798 Art Zone helped dissuade my ethnocentric views: “non-democratic” countries contain people who create contemporary artwork.
Before traveling to China, I thought that the country would be entirely traditional, conservative, and retain old fashioned values. Never did I imagine the city of Beijing to have an art district filled with hipster shops and street art. To describe the 798 Art Zone in just one word would be: contemporary.
The layout comprised of a grid of small one-lane roads with sculptures peppered on the street-sides, above the buildings, and against the walls. Every corner had something new and different, and I found myself in a stupor staring at the unconventional but intriguing art pieces.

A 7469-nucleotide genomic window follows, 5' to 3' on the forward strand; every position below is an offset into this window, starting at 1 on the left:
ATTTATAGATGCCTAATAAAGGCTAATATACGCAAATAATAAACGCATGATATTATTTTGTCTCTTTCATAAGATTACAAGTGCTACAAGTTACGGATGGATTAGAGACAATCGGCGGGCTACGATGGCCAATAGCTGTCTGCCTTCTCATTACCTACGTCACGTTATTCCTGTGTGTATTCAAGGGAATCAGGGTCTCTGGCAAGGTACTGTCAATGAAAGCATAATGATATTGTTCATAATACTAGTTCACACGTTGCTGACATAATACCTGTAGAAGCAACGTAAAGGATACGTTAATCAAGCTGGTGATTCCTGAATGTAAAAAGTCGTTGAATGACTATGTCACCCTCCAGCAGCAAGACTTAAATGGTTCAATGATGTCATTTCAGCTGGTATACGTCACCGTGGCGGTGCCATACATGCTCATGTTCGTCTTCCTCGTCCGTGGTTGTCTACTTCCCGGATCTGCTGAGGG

One sculpture showed three caged dinosaurs stacked on top of each other, while another was of a nude muscular man. The windows of one shop were painted with cartoon characters that sat and drank coffee perfectly aligned with the inside tables. One building even contained art from North Korea, reminding me that China had relations with countries whom the US refuses to recognize.
I wasn’t expecting to spend three hours here; the district was a lot larger than I expected. Characterized by small buildings closely situated to each other, the place looked like an old Western downtown. With most visitors in sight belonging to a younger age category (teens and young adults), I felt like I was in an outdoor expo in the US. Spending an afternoon in 798 Art Zone helped dissuade my ethnocentric views: “non-democratic” countries contain people who create contemporary artwork.